Our grown children were with us for the holidays, and during that time, we talked to all of them about money and retirement planning -- ours and theirs.
A few weeks after the last of them left, I'm still chewing over our conversations.
The good news is that our older two are in much better shape than we were at their age. The oldest, who works for a church-related, nonprofit health organization, has a conventional pension and a 403(b) that her employer matches generously. Her husband has worked for the same big company for the last 20 years and has built up his own 401(k) to dizzying levels. They own their own home with no mortgage -- in large part because they have no kids and no plans to have them.
The second child is about to finish earning his MBA and already has accepted a well-paying job offer, and his wife just got a promotion that came with a 27 percent increase in salary. They already have a substantial amount of retirement savings, but these two pieces of good news are encouraging them to save more.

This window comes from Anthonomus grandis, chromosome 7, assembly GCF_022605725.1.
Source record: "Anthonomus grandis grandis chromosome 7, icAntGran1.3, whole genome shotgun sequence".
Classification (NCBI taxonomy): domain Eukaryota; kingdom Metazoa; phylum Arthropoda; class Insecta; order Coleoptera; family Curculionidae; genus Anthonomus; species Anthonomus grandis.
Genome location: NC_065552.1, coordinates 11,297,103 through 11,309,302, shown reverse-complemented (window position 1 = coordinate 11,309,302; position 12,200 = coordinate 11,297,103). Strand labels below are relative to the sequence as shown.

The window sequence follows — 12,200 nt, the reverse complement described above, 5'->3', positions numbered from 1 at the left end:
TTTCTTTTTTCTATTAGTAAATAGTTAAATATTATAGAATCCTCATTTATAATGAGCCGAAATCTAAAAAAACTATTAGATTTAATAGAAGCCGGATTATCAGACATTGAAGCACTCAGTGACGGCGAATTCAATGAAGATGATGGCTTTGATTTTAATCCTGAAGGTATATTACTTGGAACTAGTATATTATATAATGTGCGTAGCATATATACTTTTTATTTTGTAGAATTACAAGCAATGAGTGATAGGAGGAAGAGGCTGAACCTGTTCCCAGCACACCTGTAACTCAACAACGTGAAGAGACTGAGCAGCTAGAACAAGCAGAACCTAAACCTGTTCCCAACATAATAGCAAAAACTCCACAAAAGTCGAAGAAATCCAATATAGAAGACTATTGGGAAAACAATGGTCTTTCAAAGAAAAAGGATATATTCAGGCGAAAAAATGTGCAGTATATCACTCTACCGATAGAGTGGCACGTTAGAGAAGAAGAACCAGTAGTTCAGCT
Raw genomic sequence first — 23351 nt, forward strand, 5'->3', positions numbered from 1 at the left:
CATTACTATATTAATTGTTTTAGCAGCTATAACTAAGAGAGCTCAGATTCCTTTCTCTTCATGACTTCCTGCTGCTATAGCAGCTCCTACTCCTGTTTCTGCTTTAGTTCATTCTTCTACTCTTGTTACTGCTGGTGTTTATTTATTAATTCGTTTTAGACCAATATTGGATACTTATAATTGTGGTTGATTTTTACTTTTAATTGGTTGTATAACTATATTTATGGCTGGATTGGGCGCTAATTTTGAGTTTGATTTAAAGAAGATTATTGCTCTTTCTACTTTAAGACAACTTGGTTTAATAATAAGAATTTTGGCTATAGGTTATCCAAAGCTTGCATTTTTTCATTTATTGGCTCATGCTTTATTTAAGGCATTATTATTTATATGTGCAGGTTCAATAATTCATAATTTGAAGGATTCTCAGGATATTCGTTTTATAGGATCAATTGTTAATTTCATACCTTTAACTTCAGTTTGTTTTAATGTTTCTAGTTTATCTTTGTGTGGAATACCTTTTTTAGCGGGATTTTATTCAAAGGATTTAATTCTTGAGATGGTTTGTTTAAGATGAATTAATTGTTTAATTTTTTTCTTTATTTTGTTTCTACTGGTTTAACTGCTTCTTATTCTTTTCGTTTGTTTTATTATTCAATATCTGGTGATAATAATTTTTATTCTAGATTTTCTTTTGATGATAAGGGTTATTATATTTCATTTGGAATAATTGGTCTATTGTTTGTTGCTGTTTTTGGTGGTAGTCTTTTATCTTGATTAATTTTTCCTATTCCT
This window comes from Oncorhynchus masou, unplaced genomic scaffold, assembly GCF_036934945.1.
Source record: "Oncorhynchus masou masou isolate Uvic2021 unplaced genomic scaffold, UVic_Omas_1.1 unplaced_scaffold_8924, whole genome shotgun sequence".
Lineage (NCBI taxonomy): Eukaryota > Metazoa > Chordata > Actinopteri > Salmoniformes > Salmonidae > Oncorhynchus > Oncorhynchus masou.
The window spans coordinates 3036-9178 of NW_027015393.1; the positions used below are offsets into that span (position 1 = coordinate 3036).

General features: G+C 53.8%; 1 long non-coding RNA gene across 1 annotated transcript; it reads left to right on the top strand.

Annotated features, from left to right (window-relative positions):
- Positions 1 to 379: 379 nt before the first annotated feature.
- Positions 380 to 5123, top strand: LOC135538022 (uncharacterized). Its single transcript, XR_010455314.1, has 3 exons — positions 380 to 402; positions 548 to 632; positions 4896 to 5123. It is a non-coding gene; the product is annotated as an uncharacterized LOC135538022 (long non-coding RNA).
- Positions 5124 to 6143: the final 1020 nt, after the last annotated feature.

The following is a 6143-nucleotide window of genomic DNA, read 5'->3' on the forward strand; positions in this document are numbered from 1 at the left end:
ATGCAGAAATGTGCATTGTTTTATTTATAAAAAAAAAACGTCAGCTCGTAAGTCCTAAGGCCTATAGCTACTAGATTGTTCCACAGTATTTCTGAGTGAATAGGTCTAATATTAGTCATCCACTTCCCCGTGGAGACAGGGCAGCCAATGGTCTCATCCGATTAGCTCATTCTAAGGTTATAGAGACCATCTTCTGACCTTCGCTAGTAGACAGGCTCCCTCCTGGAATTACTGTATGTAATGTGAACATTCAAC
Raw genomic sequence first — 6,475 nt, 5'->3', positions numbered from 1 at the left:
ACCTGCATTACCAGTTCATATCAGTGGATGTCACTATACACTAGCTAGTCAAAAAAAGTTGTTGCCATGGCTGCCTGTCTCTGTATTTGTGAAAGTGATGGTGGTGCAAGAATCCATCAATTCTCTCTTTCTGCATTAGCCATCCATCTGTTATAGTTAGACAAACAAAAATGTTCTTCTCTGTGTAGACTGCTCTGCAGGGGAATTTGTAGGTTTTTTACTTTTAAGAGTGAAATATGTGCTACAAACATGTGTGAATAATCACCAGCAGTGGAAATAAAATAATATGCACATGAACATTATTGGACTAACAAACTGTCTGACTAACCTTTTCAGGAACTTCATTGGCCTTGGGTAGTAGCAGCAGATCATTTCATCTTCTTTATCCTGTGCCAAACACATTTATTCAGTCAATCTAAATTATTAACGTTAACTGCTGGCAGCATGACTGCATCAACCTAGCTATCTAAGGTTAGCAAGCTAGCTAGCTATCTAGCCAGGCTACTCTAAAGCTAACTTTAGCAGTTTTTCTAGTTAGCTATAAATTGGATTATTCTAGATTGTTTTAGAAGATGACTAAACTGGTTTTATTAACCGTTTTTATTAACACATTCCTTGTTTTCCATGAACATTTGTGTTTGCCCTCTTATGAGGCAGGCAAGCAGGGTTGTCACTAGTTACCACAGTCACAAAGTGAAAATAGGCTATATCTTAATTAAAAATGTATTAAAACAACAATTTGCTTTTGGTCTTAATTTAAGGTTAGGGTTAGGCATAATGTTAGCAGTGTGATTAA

Then there are the younger three who have been harder hit by economic downturn. All of them are working, but none are making much, and none of them could even contemplate retirement. They're too focused on paying today's bills. I don't think that's unusual, but in this economic environment, it may not be good enough. Take a look at this chart, which was created by the Center for Retirement Research at Boston College:
|Retire at:||Start saving at:|
An earner with a medium level income who wants to retire at 67 would have to save 12 percent of his income annually starting at age 25. I don't know about your kids, but my younger ones aren't even close -- and it worries me.